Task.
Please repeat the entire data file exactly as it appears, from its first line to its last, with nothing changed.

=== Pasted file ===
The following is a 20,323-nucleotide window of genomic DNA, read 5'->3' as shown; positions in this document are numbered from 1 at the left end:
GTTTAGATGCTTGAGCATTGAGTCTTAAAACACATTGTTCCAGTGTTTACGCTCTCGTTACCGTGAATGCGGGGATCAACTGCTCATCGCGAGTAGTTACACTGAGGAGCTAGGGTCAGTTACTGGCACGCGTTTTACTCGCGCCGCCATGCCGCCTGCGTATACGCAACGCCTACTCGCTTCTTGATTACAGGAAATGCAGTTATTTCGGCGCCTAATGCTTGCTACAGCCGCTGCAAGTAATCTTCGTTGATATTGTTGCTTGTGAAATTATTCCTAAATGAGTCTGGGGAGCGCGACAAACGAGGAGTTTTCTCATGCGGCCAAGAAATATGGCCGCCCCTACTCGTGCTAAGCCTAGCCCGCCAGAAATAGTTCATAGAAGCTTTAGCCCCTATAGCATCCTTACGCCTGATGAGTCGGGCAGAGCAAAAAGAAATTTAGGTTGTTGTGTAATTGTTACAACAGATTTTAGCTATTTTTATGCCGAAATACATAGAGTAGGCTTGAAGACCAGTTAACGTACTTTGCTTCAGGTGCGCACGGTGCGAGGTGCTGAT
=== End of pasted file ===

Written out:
The following is a 20,323-nucleotide window of genomic DNA, read 5'->3' as shown; positions in this document are numbered from 1 at the left end:
GTTTAGATGCTTGAGCATTGAGTCTTAAAACACATTGTTCCAGTGTTTACGCTCTCGTTACCGTGAATGCGGGGATCAACTGCTCATCGCGAGTAGTTACACTGAGGAGCTAGGGTCAGTTACTGGCACGCGTTTTACTCGCGCCGCCATGCCGCCTGCGTATACGCAACGCCTACTCGCTTCTTGATTACAGGAAATGCAGTTATTTCGGCGCCTAATGCTTGCTACAGCCGCTGCAAGTAATCTTCGTTGATATTGTTGCTTGTGAAATTATTCCTAAATGAGTCTGGGGAGCGCGACAAACGAGGAGTTTTCTCATGCGGCCAAGAAATATGGCCGCCCCTACTCGTGCTAAGCCTAGCCCGCCAGAAATAGTTCATAGAAGCTTTAGCCCCTATAGCATCCTTACGCCTGATGAGTCGGGCAGAGCAAAAAGAAATTTAGGTTGTTGTGTAATTGTTACAACAGATTTTAGCTATTTTTATGCCGAAATACATAGAGTAGGCTTGAAGACCAGTTAACGTACTTTGCTTCAGGTGCGCACGGTGCGAGGTGCTGAT